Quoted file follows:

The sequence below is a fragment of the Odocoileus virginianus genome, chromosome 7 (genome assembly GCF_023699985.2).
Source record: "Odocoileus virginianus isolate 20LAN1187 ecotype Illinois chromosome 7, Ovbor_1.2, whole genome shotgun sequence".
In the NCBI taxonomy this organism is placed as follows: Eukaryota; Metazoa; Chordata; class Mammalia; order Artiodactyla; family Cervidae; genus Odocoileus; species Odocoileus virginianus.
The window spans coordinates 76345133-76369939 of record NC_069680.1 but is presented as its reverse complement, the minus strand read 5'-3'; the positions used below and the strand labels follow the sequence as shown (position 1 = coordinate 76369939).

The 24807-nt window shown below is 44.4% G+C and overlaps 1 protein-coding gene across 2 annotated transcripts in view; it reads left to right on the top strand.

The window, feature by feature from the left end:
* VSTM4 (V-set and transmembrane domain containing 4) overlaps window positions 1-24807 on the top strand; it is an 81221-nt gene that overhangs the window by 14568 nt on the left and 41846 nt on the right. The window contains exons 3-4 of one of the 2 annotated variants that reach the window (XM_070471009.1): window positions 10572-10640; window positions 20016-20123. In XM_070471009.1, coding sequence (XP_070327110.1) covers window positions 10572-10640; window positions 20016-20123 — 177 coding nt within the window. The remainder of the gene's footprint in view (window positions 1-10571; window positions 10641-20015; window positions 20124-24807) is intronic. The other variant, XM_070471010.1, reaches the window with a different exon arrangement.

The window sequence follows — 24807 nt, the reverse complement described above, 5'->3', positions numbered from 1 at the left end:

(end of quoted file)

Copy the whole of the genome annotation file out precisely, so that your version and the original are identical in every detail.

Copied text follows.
The sequence below is a fragment of the Odocoileus virginianus genome, chromosome 7 (genome assembly GCF_023699985.2).
Source record: "Odocoileus virginianus isolate 20LAN1187 ecotype Illinois chromosome 7, Ovbor_1.2, whole genome shotgun sequence".
In the NCBI taxonomy this organism is placed as follows: Eukaryota; Metazoa; Chordata; class Mammalia; order Artiodactyla; family Cervidae; genus Odocoileus; species Odocoileus virginianus.
The window spans coordinates 76345133-76369939 of record NC_069680.1 but is presented as its reverse complement, the minus strand read 5'-3'; the positions used below and the strand labels follow the sequence as shown (position 1 = coordinate 76369939).

The 24807-nt window shown below is 44.4% G+C and overlaps 1 protein-coding gene across 2 annotated transcripts in view; it reads left to right on the top strand.

The window, feature by feature from the left end:
* VSTM4 (V-set and transmembrane domain containing 4) overlaps window positions 1-24807 on the top strand; it is an 81221-nt gene that overhangs the window by 14568 nt on the left and 41846 nt on the right. The window contains exons 3-4 of one of the 2 annotated variants that reach the window (XM_070471009.1): window positions 10572-10640; window positions 20016-20123. In XM_070471009.1, coding sequence (XP_070327110.1) covers window positions 10572-10640; window positions 20016-20123 — 177 coding nt within the window. The remainder of the gene's footprint in view (window positions 1-10571; window positions 10641-20015; window positions 20124-24807) is intronic. The other variant, XM_070471010.1, reaches the window with a different exon arrangement.

The window sequence follows — 24807 nt, the reverse complement described above, 5'->3', positions numbered from 1 at the left end: